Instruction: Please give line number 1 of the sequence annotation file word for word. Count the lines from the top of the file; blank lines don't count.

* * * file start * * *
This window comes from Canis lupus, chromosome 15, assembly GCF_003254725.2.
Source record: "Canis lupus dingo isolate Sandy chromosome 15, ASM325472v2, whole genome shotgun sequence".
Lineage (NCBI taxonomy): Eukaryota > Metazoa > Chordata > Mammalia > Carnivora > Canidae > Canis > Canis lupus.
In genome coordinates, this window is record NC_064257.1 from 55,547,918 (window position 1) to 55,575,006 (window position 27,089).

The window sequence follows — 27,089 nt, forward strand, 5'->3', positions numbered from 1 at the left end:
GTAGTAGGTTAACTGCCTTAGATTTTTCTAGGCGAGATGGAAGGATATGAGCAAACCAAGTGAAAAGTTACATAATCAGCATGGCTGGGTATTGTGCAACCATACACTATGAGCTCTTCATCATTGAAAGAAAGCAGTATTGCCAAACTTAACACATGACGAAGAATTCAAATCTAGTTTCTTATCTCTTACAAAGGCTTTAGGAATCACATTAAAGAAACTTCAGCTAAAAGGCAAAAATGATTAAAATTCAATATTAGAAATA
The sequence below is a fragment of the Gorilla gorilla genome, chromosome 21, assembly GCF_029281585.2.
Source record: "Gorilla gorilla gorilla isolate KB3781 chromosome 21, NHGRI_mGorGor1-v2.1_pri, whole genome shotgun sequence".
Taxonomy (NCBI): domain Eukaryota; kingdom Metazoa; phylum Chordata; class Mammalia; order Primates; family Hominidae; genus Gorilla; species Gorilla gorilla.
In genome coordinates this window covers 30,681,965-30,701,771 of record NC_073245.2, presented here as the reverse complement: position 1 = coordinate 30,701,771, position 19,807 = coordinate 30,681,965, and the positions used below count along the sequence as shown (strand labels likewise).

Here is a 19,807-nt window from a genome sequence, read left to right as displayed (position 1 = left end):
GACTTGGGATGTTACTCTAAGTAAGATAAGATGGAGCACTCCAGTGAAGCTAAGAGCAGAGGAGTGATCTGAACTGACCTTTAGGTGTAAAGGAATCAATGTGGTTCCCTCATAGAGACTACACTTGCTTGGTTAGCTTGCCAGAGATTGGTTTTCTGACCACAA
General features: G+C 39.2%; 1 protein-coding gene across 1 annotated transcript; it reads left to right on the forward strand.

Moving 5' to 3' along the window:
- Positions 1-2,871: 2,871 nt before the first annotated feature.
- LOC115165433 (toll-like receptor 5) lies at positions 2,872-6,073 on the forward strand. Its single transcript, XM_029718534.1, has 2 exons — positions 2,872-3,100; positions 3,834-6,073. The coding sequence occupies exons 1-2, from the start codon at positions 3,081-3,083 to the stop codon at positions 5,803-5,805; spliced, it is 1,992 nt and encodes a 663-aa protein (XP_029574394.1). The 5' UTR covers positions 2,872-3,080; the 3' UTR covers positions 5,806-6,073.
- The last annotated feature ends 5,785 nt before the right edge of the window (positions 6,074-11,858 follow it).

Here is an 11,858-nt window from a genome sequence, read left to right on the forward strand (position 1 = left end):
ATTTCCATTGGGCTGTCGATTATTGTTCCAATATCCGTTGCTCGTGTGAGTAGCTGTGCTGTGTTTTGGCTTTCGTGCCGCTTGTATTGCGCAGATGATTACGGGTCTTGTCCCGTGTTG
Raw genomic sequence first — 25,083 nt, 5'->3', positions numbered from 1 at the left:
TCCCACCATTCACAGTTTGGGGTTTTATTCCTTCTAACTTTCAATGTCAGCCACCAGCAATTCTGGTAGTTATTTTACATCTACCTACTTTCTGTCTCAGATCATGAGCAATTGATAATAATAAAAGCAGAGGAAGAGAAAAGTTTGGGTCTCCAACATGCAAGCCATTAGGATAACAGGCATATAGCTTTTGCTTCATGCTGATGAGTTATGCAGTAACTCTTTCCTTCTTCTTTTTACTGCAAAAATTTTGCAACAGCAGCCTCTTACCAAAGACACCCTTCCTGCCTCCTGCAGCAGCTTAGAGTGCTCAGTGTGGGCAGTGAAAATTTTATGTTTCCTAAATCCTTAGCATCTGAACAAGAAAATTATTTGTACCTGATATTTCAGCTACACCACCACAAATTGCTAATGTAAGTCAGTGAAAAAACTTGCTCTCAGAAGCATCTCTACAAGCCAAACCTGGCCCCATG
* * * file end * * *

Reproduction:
This window comes from Canis lupus, chromosome 15, assembly GCF_003254725.2.